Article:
On the eponymous title track of Stargazer, the lushly orchestrated and existentially optimistic fourth LP from singer/songwriter Jesse Terry, the notion of personal unhappiness is framed in terms of a cosmic choice: “Go on stargazer, I know how much it hurts / But you are free now to pick your universe.” In a period of American life considered the most divisive and tribalistic in modern memory, the notion of hopefulness may feel misplaced to some. For Terry, though, it’s a byproduct of his own life experience. “I think I will always be innately hopeful, because I’ve seen how much life can change,” he says. “And the road I’ve traveled on my journey has shown me how much people can change, if they open up and allow themselves to do so.”
Stargazer is very much an album representing the arc of that journey and is precisely the kind of record we need in these seemingly hopeless times. Forged in the crucible of the artist’s earnest engagement with a chaotic, confusing world, the record is wonderfully difficult to classify. Drawing inspiration from a diverse pool of influences — from vintage Jeff Lynne-produced pop to the Roy Orbison of “In Dreams” to The Man Who-era Travis — Stargazer is an album commensurate with its moment, imbued with an unconquerably sunny perspective. “I will always go back to hope and lean on that, because that’s what has gotten me here in the first place,” Terry says.
Produced with multi-instrumentalist collaborator Josh Kaler in Nashville’s sumptuous EastSide Manor Studios, every aspect of the album went through an intentionally rigorous evaluative process. “Josh and I worked in the studio for months, making sure that we were bringing something fresh to every track, some kind of new sound or new harmony line or new string line,” Terry says. “I wanted Stargazer to be arranged and produced like the records I first fell in love with.” A significant part of that production process involved strings and renowned arranger Danny Mitchell. “I’ve worked with great string players in the past, but this is the first album where I’ve had the strings professionally arranged for a quartet,” Terry says. The inherent magic, power, and emotion in Mitchell’s arrangements are palpable throughout the record. “I wrote many of these songs with the strings in mind, knowing that they’d be taking my songs to new places.”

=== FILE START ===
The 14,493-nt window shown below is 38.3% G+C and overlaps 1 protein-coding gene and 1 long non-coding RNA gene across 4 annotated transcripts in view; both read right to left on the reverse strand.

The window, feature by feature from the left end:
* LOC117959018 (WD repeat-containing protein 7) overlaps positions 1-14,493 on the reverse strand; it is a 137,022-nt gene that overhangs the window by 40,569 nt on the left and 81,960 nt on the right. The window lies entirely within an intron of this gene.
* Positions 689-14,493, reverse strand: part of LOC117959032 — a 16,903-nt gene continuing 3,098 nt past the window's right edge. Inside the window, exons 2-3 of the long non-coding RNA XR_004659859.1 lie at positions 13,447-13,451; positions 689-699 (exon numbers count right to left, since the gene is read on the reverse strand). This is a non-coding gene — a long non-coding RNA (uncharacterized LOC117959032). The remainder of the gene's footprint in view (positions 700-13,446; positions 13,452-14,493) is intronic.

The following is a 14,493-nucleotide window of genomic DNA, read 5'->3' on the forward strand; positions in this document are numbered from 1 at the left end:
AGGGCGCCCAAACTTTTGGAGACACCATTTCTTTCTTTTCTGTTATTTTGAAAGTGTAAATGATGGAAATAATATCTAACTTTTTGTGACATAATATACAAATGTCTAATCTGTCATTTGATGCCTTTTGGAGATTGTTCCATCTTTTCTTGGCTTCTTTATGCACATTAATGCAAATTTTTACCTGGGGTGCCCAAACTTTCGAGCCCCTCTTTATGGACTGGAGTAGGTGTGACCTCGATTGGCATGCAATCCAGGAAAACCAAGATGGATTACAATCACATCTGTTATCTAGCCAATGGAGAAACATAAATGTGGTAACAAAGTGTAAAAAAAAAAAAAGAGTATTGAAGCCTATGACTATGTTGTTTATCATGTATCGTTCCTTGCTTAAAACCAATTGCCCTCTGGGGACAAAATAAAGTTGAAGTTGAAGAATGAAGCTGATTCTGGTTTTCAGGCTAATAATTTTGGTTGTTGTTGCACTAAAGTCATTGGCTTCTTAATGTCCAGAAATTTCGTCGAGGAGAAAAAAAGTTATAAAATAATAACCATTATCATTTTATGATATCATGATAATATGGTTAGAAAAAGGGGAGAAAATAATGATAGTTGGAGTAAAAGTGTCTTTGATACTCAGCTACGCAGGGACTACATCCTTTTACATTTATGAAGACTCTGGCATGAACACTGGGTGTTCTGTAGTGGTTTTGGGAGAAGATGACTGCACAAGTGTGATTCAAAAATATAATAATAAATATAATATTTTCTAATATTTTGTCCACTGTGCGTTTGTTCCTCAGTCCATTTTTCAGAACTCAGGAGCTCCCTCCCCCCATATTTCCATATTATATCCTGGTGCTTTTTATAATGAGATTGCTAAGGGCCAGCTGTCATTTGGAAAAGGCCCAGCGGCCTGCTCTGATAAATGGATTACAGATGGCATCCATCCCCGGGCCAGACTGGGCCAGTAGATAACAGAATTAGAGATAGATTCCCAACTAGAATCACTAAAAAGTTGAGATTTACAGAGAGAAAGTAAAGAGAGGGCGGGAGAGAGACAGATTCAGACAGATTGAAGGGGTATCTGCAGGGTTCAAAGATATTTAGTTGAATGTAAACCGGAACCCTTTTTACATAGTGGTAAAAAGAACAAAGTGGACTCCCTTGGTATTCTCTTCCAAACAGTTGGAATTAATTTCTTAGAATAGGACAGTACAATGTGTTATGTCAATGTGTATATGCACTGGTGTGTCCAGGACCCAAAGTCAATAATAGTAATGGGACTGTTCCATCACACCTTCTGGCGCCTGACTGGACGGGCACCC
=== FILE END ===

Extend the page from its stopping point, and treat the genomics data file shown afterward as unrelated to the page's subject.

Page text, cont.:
“…he’s a force to be reckoned with.” John Platt - WFUV - New York City
Abbie Gardner, the fiery Dobro player with an infectious smile has been touring with Americana darlings Red Molly for the past eleven years. After gracing stages from Denver to Denmark, from Australia to Austin, the band decided to take an indefinite hiatus in 2015, so Abbie is striking out on her own! No stranger to solo performing, she has three CDs to draw from, each with award-winning songs. Tales of love and loss, both gritty and sweet, ride the back of her by-now familiar, formidable slide guitar licks. She channels Lucinda and Bonnie, but remains pure Abbie. She has been recognized as an award-winning songwriter, as well, with such accolades as; 2008 Lennon Award Winner (folk) for “The Mind of a Soldier” and 2008 American Songwriter Magazine Grand Prize Lyric Winner for “I’d Rather Be”. Her song “Honey on My Grave” was also published in Sing Out! Magazine in 2008.
“With a confidence that can only be earned, Gardner bursts out with a national steel guitar and a ballsy blues on the opening cut “Break It Slow.” It’s an unprecedented romp, fully of gnarly guitar lines and lyrics reminiscent of Lucinda Williams or Bonnie Raitt.” – Eli Peterson, Twangville